Friday, November 6, 2009

Panasonic NN-C994S

Our trusty Tappan microwave finally went kaput after 15 years of constant use. All hell broke loose. Every day, I fix up something to pop into the microwave, only to turn around and find an empty shelf where the microwave used to be. That's when the expletives start ("crap" is a curse word in our house).

On the bright side, one of my old, dingy appliances finally needs replacing with something new and shiny and pretty!

My original plan was to replace my built-in oven and microwave with a built-in double oven and microwave, which would require some cabinet reconfiguring. Then when my microwave broke (the old oven still keeps going, and going, and going...), I started to look into my options and discovered that I could get a microwave with convection that would act like a second oven. Brilliant!

The cost of a double oven and microwave would cost about $2500, whereas a single oven and a convection microwave will cost me about $1500.

Here are the two convection microwaves I considered:

Sharp R-930

They both got good reviews. They're both about the same size and have most of the same features. The Panasonic has 1100 watts vs 900 watts for the Sharp. They were so close, in fact, I had to build a spreadsheet to make the decision for me. In the end, I (with the help MS Excel) chose the Panasonic NN-C994S from for $499.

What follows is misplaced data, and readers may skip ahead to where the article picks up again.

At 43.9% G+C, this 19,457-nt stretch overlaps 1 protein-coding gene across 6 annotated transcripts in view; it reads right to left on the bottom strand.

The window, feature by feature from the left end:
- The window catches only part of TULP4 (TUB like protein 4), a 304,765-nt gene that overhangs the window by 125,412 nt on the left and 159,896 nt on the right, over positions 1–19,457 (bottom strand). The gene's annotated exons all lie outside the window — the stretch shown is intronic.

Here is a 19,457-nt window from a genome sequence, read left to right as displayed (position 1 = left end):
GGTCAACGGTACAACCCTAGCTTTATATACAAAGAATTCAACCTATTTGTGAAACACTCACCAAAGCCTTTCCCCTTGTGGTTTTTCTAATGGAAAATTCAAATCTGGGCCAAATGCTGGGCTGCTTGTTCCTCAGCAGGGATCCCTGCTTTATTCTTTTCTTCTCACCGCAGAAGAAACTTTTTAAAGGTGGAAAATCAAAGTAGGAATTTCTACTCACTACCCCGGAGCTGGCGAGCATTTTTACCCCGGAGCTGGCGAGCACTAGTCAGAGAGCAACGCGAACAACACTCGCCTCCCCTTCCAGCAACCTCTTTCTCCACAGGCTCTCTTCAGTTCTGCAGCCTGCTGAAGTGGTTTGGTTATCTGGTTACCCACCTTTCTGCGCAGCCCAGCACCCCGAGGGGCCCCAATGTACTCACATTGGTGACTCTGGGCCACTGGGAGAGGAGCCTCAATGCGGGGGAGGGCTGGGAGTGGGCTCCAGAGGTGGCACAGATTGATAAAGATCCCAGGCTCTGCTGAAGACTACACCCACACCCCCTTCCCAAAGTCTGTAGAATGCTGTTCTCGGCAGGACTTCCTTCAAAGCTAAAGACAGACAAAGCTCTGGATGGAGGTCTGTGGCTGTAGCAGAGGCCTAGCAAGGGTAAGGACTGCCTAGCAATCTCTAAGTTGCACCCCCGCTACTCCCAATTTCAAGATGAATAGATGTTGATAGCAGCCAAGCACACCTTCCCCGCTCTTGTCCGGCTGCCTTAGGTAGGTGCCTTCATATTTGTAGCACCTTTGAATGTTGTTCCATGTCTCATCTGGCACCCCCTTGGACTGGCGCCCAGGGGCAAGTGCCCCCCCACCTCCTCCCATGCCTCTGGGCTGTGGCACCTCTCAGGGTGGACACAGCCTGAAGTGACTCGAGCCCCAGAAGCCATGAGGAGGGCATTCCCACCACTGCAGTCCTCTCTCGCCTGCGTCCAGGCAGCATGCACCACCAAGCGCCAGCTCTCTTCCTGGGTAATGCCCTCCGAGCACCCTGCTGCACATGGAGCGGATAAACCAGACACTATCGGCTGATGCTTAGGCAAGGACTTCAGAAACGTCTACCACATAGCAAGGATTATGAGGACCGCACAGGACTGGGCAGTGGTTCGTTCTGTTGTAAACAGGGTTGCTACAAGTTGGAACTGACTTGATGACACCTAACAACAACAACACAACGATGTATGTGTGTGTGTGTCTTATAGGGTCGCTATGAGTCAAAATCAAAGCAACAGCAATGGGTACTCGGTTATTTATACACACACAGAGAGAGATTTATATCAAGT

Today the UPS guy saved my life. He delivered my Panasonic convection microwave. So far so good. The world can now start revolving again!

  • Take your time. There are so many choices and so much information out there, it can be overwhelming. Try to make objective, methodical judgements about which is the best appliance for the right price. That's why I use Excel quite often. It's completely objective.
  • Set a budget before you start looking. It's easy to find something that's a little better, a little bigger, or has slightly better features. Pretty soon, you might get your heart set on something that's twice the cost of your original plan. Sometimes it's a reality check. Maybe your beginning budget was unrealistic for your needs. But maybe you can live without the microwave that has access to the internet and sets the table for you, too.

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